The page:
[Proposal] Renaming (:=:) to (==)

Edward Kmett ekmett at gmail.com
Sat Oct 12 18:22:06 UTC 2013

On Sat, Oct 12, 2013 at 1:29 AM, Iavor Diatchki <iavor.diatchki at gmail.com>wrote:

> Hello,
> I am not sure what version of GHC.TypeLits you looked at, but as of the
> other day the code in there is almost the same as what you propose (except
> for the use of different classes).

My copy of the code was a couple of days out of date, from when I started
the patch.

On Fri, Oct 11, 2013 at 12:54 PM, Edward Kmett <ekmett at gmail.com> wrote:
>> They are currently impossible to implement without using very deep
>> voodoo. See the magicSingIId note.
> The `magicSingI` has been redone and is quite a bit simpler now.  Note
> [magicDictId magic] describes the current approach. Still, if we can think
> of a way to get rid of it, I'm strongly in support.
>> If we bring in GHC.Reflection. (I've almost finished a patch for it, my
>> only remaining hangups are in the wiredIn itself) then the code in
>> GHC.TypeLits for KnownNat and KnownSymbol can go away, and those two
>> definitions can use reflection internally.

> `KnowNat` and `KnownSymbol` are the basic classes that provide the
> built-in instances for type-level literals (SingI is gone).  I don't see
> any way around having some built-in code like that.

Indeend, `natVal` is implemented almost exactly like this.  It'd be trivial
> to provide an instance for the `Reify` class if we needed to:
>   instance KnowNat n => Reifying (n :: Nat) where type Reified n =
> Integer; reflect# = natVal
> If those are the classes being generated now, then I can use that to
generate the instances for Reifying at those kinds.


> Those classes can melt away and disappear
> Do you mean by providing built-in instances for `Reify` instead? If so,
> this is mostly a renaming, and I am not so keen on making the change as I
> like the simplicity of `KnownSym` and `KnownNat`.  Also---and this is an
> implementation detail---their dictionaries are simpler than the one for
> `Reify`: they just carry around the actual value, integer or string, while
> the dictionaries for `Reify` have to store a whole function.  I think this
> matters when you package them in existentials, no?

The instance for Reifying holds a function from Proxy# a which is of
unlifted kind and has no representation. Behind the scenes they should look
substantially identical.

Using something like the Tagged newtype could make them definitely
identical behind the scenes.

I'm okay with leaving them as it is. I mostly was noting that if we did
consolidate then we'd get a slight code reduction.

>  and internally the implementation of someNatVal, and someSymbolValbecome much less horrific:
>> -- | This type represents unknown type-level natural numbers.
>> data SomeNat    = forall (n :: Nat).    Reifying n => SomeNat    (Proxy# n)
>> -- | Convert an integer into an unknown type-level natural.
>> someNatVal :: Integer -> Maybe SomeNat
>> someNatVal n
>>   | n >= 0    = Just (reify# n SomeNat)
>>   | otherwise = Nothing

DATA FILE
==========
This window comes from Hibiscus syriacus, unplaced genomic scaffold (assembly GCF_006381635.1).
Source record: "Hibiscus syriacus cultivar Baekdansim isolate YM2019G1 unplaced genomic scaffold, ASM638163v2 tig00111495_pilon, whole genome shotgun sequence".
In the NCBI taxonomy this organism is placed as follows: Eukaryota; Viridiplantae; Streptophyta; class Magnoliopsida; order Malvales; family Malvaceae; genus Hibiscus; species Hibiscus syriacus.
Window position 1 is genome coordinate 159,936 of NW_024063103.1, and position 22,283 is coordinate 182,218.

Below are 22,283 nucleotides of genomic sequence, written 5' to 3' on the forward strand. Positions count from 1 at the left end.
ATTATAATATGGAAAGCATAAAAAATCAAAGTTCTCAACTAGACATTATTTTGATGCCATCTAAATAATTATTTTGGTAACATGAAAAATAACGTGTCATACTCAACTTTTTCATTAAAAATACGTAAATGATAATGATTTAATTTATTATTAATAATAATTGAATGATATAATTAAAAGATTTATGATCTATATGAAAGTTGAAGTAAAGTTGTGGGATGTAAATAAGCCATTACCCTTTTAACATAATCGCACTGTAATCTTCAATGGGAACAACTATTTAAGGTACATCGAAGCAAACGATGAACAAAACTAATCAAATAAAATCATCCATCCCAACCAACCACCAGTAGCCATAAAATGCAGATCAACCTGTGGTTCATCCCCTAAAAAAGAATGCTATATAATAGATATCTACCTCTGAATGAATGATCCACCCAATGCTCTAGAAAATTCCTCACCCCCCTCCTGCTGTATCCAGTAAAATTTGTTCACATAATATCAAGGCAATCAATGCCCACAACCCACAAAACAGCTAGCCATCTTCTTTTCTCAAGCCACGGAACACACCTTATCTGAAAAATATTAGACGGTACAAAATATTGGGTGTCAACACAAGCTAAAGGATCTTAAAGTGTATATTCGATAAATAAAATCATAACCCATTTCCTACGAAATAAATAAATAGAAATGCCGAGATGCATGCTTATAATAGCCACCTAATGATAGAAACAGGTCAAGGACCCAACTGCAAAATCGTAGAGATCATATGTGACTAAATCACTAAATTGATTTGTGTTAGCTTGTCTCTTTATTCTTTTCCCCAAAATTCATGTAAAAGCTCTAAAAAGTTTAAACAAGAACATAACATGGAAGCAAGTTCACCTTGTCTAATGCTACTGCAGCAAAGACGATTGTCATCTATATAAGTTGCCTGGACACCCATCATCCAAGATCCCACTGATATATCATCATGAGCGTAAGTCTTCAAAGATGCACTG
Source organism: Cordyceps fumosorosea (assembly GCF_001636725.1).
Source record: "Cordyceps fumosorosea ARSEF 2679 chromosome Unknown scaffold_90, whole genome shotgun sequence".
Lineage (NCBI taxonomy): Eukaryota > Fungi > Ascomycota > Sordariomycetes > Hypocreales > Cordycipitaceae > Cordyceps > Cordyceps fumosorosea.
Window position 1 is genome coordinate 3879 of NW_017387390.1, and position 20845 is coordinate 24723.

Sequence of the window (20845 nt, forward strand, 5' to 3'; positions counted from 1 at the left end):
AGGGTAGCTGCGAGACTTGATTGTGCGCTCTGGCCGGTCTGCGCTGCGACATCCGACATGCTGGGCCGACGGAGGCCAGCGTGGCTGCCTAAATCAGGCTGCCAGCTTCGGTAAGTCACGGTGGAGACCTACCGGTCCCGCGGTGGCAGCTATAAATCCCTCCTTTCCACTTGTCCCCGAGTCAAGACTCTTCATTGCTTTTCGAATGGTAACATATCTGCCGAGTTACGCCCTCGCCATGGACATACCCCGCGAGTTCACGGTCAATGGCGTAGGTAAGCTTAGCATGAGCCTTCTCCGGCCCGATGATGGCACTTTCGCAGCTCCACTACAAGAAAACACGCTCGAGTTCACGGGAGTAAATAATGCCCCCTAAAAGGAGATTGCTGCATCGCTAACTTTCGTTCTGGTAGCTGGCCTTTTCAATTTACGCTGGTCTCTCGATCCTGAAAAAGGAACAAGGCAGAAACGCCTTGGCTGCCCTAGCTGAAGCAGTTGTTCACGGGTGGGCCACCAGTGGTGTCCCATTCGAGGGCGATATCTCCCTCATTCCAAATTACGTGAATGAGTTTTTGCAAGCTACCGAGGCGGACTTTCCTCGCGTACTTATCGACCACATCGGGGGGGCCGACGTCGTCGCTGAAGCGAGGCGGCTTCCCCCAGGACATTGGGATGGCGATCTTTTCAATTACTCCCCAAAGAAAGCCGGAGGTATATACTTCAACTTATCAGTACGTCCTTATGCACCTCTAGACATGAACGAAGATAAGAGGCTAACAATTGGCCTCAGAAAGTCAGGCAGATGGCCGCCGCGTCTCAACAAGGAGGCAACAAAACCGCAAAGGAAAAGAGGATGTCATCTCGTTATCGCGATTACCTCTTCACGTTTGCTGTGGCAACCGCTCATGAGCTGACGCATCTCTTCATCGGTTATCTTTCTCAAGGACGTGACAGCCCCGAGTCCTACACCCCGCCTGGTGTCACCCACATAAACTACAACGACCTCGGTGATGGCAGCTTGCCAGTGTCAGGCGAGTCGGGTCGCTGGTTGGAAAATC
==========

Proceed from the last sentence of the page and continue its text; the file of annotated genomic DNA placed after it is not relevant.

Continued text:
> Well, the current implementation is almost exactly this! I don't really
> know how `reify#` is supposed to work, but it certainly seems to do
> something very similar to what `magicDict` does, so we should probably make
> sure that there is only one implementation.  I would guess that you can use
> `magicDict` to implement `reify#`.  The other way around would also be OK
> with me as long as I don't have to use the `Reify` class, and can use
> directly the simpler (no type functions, no kind polymorphism)
> `KnownSymbol` and `KnownNat` classes.

In core, stripping away the newtypes and coercions reify# winds up looking

reify a k = k (\_ -> a) proxy#

The lambda there is ignoring a Proxy#, which is an unlifted argument
without representation, and the proxy# argument at the end is similar.

Also, doesn't `reify#` introduce a coherence issue?  `someNatVal` and the
> instances for `KnownNat` are carefully engineered to provide a consistent
> view to the programmer, but as far as understand, this is not the case with
> `Reifying`.  For example, consider the following code:

data {- kind -} K
> instance Reifying (a :: K) where
>   type Reified a = Integer
>   reflect# _ = 5
> getK :: Reifying a => Proxy (a :: K) -> Integer
> getK = reflect#
> test :: Integer
> test = reify# 6 getK
> It is not at all obvious if `test` should evaluate 5 (using the global
> instance) or 6 (using the locally supplied evidence), and the choice seems
> highly dependent on the mood of the constraint solver.

Fair point. I was attempting to generalize reify# to allow it to
instantiate at kinds other than *, to enable it to subsume your existing

When restricted to * there isn't a coherence issue, as there is no such
overarching instance, but also simply by providing any concrete instance of
Reifying under kind * means that any attempt by the user to define
such an instance
Reifying (a :: *) would overlap, preventing this conflict.

I'll go back to the simpler version of reify#, which doesn't attempt to let
you reify at other kinds, and leave TypeLits alone.

This simplifies my task considerably.

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